If you’re wondering if it’s really necessary to fill cavities in baby teeth since they’re not permanent, the resounding response by dental professionals is “yes!” The anatomical structure of baby teeth is prone to rapid break down if the dental cavity is left to progress without intervention. This is because the enamel, or the outer most layer, of the baby tooth is much thinner than an adult tooth, thus it can be penetrated faster by bacteria that causes tooth decay.
Not addressing tooth decay in baby teeth can result in painful dental infections, orthodontic issues, difficulty eating and an increased incidence of decay in permanent teeth. Keep in mind that children do not lose their last baby tooth until around the age of 12. The incisors are typically present until six to eight years of age, while the canines and molars are present until your child is 11 to 13 years of age.
When decay is detected, several factors are considered, such as the dental age of the child and the condition of the tooth in question. For example, if an x-ray reveals that the cavity is small and the tooth is soon to be lost, treating the tooth would not be necessary. However, if it appears that the tooth will remain in place for years longer, removing the decay and placing a filling would be most prudent. If the tooth is severely decayed or shows signs of infection, extraction or treatment of the tooth should be considered.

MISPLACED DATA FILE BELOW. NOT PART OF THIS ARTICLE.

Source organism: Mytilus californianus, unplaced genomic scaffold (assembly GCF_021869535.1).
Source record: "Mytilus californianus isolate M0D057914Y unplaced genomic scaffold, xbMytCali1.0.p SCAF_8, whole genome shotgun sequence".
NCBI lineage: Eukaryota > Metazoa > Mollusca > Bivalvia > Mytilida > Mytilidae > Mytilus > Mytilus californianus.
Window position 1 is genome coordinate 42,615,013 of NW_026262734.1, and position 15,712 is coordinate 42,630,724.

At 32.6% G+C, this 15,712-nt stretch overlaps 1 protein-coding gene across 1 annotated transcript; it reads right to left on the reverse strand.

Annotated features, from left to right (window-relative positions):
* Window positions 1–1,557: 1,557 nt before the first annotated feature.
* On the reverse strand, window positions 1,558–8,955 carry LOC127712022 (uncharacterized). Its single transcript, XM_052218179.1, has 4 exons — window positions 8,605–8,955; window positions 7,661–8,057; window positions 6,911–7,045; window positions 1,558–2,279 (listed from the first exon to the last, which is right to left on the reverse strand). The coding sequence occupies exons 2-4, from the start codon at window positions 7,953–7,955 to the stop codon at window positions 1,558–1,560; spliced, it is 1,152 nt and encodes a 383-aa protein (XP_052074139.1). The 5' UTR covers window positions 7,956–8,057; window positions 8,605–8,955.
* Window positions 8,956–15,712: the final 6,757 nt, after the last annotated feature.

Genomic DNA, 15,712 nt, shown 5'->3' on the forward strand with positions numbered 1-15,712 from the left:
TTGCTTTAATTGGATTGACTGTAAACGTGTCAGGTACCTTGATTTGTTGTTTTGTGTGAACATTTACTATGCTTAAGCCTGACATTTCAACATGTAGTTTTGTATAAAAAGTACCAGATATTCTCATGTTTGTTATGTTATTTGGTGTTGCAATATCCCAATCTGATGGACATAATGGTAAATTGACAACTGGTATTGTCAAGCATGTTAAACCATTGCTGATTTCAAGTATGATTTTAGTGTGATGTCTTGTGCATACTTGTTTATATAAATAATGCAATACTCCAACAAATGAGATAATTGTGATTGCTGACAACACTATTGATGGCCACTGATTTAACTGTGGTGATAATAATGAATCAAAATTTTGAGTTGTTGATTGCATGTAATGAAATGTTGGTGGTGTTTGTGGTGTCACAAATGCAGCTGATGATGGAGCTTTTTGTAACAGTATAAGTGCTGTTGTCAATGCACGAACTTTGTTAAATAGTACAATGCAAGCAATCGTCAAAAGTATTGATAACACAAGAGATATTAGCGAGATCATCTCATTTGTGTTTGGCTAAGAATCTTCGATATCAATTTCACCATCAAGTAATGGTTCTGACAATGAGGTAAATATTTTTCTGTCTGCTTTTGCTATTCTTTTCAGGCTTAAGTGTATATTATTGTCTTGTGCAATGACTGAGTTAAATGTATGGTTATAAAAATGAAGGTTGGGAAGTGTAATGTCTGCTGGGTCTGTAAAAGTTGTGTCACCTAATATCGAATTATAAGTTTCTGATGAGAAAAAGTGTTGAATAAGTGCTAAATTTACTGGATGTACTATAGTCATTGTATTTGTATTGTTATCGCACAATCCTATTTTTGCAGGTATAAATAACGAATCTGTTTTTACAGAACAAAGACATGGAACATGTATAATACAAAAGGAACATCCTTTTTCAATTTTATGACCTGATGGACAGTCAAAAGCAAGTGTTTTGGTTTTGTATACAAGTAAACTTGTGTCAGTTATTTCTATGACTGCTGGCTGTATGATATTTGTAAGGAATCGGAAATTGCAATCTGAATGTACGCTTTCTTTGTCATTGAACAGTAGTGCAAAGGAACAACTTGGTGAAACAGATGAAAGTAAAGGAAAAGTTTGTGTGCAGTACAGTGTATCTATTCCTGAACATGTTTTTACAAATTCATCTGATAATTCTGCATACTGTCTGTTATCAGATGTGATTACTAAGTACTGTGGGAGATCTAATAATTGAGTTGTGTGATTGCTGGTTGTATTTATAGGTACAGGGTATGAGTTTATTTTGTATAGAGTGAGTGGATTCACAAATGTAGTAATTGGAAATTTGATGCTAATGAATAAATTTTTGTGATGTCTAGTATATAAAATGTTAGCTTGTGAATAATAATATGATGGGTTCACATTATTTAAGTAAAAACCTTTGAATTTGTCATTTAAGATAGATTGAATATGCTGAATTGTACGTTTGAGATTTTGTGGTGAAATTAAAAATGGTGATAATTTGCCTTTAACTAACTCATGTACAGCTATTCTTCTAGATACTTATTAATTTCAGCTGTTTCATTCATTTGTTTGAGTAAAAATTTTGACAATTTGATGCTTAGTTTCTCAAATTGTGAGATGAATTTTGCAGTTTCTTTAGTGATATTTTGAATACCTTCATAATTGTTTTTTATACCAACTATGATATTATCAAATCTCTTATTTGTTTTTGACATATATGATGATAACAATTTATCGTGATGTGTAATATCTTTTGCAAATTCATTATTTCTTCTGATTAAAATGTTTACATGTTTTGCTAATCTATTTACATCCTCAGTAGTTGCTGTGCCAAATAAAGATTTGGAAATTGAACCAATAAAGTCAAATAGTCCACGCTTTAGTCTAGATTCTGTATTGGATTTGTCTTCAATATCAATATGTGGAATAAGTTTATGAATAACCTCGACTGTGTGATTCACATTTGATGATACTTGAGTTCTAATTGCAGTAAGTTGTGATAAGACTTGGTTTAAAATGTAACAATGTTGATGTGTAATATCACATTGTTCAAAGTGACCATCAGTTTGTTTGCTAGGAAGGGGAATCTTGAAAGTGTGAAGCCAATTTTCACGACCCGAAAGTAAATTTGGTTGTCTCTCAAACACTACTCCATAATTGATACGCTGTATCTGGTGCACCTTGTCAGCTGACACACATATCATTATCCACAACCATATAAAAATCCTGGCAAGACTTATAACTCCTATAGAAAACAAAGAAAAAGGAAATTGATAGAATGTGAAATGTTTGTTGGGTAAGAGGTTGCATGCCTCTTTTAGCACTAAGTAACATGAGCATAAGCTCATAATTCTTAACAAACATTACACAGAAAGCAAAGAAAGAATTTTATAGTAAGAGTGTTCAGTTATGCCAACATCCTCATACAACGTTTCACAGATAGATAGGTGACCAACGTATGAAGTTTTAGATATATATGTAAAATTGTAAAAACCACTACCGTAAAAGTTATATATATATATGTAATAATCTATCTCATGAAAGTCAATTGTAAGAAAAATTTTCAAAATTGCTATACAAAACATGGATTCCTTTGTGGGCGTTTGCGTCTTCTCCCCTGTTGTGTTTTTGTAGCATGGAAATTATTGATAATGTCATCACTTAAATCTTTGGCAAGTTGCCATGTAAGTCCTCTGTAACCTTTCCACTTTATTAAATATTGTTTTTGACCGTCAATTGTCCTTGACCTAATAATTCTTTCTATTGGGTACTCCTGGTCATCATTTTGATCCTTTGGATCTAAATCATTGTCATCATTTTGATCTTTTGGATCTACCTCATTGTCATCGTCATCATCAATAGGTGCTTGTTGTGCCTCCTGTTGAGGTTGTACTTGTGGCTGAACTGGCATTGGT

The best way to prepare a child that needs a cavity filled is to familiarize them with the dental treatment. Explain what will happen and play a supportive role. Ask your child’s dentist to explain the process, or to assist you with age-appropriate words and explanation aids. A good dentist will take into account the child’s dental needs, personality and tolerance for treatment. A variety of anesthesia options are available including local and general anesthesia. Sometimes no anesthesia is necessary in cases where the cavity is very small.